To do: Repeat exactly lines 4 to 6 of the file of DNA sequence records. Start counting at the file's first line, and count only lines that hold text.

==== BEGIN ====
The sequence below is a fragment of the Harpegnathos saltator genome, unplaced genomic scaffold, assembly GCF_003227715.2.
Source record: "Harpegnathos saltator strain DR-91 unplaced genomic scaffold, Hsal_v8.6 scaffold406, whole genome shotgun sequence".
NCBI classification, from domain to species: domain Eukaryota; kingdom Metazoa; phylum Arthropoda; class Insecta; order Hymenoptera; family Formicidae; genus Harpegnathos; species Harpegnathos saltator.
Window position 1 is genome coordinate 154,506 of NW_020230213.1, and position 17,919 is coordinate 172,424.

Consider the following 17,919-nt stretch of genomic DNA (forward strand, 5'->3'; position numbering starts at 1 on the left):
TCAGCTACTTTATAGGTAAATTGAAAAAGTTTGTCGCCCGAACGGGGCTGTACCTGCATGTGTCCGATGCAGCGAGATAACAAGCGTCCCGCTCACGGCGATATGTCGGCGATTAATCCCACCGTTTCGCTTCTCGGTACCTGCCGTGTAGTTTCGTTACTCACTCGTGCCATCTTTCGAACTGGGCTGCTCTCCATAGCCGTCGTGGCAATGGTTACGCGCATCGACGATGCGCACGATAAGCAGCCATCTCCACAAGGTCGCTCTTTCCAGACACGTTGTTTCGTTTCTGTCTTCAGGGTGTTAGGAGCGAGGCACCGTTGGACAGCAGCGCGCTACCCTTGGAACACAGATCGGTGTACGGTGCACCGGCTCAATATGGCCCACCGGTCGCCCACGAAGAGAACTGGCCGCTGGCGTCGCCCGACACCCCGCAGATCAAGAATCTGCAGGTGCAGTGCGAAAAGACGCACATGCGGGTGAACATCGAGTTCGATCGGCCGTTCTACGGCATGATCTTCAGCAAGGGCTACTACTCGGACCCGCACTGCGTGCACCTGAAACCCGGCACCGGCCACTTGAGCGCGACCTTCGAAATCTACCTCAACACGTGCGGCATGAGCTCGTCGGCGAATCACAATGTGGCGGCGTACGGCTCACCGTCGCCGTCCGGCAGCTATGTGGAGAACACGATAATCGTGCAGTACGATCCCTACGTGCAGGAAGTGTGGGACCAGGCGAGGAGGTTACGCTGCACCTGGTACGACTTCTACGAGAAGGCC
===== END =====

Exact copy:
Window position 1 is genome coordinate 154,506 of NW_020230213.1, and position 17,919 is coordinate 172,424.

Consider the following 17,919-nt stretch of genomic DNA (forward strand, 5'->3'; position numbering starts at 1 on the left):
TCAGCTACTTTATAGGTAAATTGAAAAAGTTTGTCGCCCGAACGGGGCTGTACCTGCATGTGTCCGATGCAGCGAGATAACAAGCGTCCCGCTCACGGCGATATGTCGGCGATTAATCCCACCGTTTCGCTTCTCGGTACCTGCCGTGTAGTTTCGTTACTCACTCGTGCCATCTTTCGAACTGGGCTGCTCTCCATAGCCGTCGTGGCAATGGTTACGCGCATCGACGATGCGCACGATAAGCAGCCATCTCCACAAGGTCGCTCTTTCCAGACACGTTGTTTCGTTTCTGTCTTCAGGGTGTTAGGAGCGAGGCACCGTTGGACAGCAGCGCGCTACCCTTGGAACACAGATCGGTGTACGGTGCACCGGCTCAATATGGCCCACCGGTCGCCCACGAAGAGAACTGGCCGCTGGCGTCGCCCGACACCCCGCAGATCAAGAATCTGCAGGTGCAGTGCGAAAAGACGCACATGCGGGTGAACATCGAGTTCGATCGGCCGTTCTACGGCATGATCTTCAGCAAGGGCTACTACTCGGACCCGCACTGCGTGCACCTGAAACCCGGCACCGGCCACTTGAGCGCGACCTTCGAAATCTACCTCAACACGTGCGGCATGAGCTCGTCGGCGAATCACAATGTGGCGGCGTACGGCTCACCGTCGCCGTCCGGCAGCTATGTGGAGAACACGATAATCGTGCAGTACGATCCCTACGTGCAGGAAGTGTGGGACCAGGCGAGGAGGTTACGCTGCACCTGGTACGACTTCTACGAGAAGGCC